Unfaithful God

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Have you ever met anyone who believed that Christianity holds all the answers to life’s most perplexing questions? If we are honest, we will admit that that is not our experience. God’s people often wrestled with questions to which they find no answers. Psalm 44 is a case in point.

The psalmist begins his prayer by recounting God’s faithfulness to his people in the past (vv. 1–3). When God’s people came to the Promised Land, they did not drive out the Canaanites by their own strength but by God’s strength.

God, however, was not merely a God of the ancients. In vv. 4–8, the psalmist confesses God’s gracious faithfulness to his own generation. The God who had proven faithful in Joshua’s generation had proven faithful in his generation.

So far, so good. We rejoice in God’s faithfulness to his people. These are the kinds of verses that decorate our walls and fill our social media feeds. But things take an unexpected, dark turn in the next stanza.

In vv. 9–16, the writer reveals that things had gone horribly wrong. He speaks of a battle in which the Lord had not fought for his people. Israel had been forced to flee and its enemies had seized the spoil of battle. God’s people had become “the taunt of our neighbours, the derision and scorn of those around us.” The writer, who had formerly tweeted regularly about God’s faithfulness, now knew only disgrace and shame.

What had gone wrong? The brand of Christianity that has all the answers would suggest, perhaps, that God was punishing his people. No doubt, they had once again broken covenant and he, in his covenant faithfulness, was chastening them. But the psalm doesn’t allow us to reach that conclusion.

Verses 17–22 reveal the psalmist’s utter perplexity. God’s disfavour had fallen on his people even when they had done nothing to deserve it! They had not forgotten him. They had not forsaken their covenant obligations. They had not turned their back on him or walked away from his commandments. If they had done so, God’s actions would make sense—but they hadn’t and so it didn’t!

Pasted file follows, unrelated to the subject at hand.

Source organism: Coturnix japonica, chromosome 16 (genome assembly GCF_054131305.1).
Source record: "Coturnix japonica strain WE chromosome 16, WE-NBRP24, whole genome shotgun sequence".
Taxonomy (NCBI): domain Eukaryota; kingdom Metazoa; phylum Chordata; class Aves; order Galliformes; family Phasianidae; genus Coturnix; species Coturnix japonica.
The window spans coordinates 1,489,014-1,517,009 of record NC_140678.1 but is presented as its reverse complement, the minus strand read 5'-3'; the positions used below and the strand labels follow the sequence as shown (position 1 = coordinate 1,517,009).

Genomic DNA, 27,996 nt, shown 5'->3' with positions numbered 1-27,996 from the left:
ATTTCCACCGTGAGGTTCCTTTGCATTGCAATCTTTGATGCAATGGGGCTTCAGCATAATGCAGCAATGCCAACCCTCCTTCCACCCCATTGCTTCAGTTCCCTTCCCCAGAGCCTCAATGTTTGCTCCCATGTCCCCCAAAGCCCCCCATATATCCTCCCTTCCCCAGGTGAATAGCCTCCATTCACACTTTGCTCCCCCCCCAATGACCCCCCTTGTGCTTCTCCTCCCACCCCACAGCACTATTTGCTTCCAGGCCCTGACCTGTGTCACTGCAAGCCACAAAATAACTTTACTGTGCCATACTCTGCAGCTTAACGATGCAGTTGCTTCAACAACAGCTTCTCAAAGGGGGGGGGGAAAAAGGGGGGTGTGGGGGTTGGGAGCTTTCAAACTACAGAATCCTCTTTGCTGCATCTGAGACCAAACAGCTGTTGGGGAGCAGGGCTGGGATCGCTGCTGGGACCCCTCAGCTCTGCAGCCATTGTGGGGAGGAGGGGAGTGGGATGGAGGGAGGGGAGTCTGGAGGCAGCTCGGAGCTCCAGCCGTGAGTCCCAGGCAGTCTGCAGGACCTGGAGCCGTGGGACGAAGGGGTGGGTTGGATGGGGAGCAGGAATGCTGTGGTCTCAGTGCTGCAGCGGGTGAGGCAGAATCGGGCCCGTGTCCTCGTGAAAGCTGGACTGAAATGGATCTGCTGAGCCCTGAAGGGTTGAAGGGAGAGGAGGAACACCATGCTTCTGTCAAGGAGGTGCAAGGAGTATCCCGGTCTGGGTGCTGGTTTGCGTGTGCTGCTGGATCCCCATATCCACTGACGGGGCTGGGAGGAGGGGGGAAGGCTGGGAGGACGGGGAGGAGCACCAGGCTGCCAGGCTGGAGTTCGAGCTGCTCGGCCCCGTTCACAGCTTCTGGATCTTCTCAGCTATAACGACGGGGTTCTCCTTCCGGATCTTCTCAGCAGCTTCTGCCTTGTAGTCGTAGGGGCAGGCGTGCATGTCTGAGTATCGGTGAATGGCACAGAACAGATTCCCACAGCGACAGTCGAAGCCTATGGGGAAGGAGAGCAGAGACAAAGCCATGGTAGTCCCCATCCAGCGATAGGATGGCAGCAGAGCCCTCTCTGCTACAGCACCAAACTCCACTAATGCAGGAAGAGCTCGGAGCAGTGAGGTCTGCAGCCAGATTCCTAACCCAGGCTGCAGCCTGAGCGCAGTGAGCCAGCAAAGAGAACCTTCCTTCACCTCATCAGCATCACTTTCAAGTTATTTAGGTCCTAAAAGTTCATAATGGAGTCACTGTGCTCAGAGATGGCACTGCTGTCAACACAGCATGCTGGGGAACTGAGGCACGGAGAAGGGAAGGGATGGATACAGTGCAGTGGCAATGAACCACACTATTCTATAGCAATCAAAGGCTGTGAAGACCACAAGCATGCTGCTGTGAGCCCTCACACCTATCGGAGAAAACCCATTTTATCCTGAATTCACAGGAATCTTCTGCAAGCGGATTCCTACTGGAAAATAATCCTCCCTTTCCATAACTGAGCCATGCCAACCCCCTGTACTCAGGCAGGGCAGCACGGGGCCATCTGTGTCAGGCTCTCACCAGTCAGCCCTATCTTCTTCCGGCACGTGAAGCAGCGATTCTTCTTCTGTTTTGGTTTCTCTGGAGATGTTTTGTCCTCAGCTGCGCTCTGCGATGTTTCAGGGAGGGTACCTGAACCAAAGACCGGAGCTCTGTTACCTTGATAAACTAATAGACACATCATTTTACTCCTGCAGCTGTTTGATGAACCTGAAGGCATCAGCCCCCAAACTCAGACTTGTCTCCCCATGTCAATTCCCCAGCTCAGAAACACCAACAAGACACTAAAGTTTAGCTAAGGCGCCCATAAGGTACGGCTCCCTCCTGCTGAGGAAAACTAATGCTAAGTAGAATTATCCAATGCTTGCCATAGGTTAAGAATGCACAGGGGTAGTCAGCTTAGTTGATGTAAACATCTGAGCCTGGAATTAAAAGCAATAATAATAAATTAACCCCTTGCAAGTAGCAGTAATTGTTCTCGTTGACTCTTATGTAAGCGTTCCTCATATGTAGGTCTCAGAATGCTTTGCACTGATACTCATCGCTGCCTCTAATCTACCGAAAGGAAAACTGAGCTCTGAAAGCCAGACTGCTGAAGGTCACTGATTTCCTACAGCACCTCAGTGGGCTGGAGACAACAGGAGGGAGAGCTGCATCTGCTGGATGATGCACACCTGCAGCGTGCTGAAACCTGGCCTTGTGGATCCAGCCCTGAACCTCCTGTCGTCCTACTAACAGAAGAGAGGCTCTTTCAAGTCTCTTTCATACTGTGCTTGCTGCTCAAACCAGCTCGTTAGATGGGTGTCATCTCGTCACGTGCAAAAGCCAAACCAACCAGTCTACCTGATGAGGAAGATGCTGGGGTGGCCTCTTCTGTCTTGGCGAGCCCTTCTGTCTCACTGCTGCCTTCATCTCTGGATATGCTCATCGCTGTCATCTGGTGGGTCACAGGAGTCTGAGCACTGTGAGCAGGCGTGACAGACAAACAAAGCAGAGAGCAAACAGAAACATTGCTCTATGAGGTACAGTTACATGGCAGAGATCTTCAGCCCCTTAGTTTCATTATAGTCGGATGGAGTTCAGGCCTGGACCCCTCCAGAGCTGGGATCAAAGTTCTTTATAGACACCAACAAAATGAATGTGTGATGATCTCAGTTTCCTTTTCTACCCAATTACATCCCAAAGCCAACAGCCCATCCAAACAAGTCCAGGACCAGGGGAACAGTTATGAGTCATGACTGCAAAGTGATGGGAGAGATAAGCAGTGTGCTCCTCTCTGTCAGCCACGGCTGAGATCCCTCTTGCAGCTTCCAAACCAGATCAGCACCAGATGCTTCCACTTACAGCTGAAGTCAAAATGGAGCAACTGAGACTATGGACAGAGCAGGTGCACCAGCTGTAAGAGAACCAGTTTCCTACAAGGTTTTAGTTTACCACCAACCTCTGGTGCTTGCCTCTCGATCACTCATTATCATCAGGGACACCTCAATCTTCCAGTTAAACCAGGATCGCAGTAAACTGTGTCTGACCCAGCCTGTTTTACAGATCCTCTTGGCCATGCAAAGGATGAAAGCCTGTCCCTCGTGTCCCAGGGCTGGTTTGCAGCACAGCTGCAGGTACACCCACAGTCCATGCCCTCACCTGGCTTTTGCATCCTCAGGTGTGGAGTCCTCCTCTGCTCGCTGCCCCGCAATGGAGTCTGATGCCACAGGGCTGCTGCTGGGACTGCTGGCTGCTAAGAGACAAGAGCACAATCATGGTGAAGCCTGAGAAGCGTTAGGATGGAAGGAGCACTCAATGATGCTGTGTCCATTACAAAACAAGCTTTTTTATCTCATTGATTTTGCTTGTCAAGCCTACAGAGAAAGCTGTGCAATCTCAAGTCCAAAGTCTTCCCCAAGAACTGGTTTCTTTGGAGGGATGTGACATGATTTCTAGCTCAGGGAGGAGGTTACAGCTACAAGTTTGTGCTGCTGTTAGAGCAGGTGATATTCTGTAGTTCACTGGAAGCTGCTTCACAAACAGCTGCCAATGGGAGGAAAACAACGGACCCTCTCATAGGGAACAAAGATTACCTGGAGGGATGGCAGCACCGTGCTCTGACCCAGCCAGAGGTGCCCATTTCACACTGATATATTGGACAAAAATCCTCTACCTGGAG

Can you relate? Have you ever faced a frowning providence that seems to make no sense? Perhaps a marriage has crumbled, or a child has walked away from the faith, or a dread diagnosis has been confirmed, or financial stability has crumbled. Perhaps, as was the case with the psalmist, those who have opposed you for your faith have seemed to emerge victorious while you sit as the scorn and derision of those who watch. And it makes no sense. You have lived a life honouring to God.  You have done everything that he has required of you.  You have done justice and loved kindness and walked humbly with your God—and yet he has seemingly turned his back on you. Simply put (though we would never dare to verbalise it), he has seemed to prove himself unfaithful.

This is how the psalmist felt. And rather than burying his emotions under a veneer of orthodoxy, he poured out his heart to God (vv. 23–26). In prayer, in language that seems almost irreverent, he accused God of sleeping and of hiding his face. He did not abandon the faith or accuse God to others of wrongdoing, but he was honest in his prayer. His prayer display a kind of honesty that we might be reluctant to display in our prayers. Surely we can’t speak to God in that way? But the psalmist did.

The psalm ends abruptly. God did not answer the psalmist’s question—or, if he did, the psalmist did not reveal his answer to us. How do we come to terms with the psalmist’s confusion? How do we come to terms with our own confusion over God’s apparent unfaithfulness?

Paul offers some help when he quotes this psalm in Romans 8:36. In vv. 35–39, Paul reminds us that, even when we are being killed all the day long and are being regarded as sheep for the slaughter, our confidence must be in Christ. For even when external circumstances make no sense, we know that nothing can separate us from the love of God in Christ Jesus our Lord.

Christian, God does not promise you unfailing circumstantial favour. He does not promise you answers to all your questions. He does promise you that nothing and no one can separate you from his love in Christ. Be encouraged in that thought as you enter a new week.

Stuart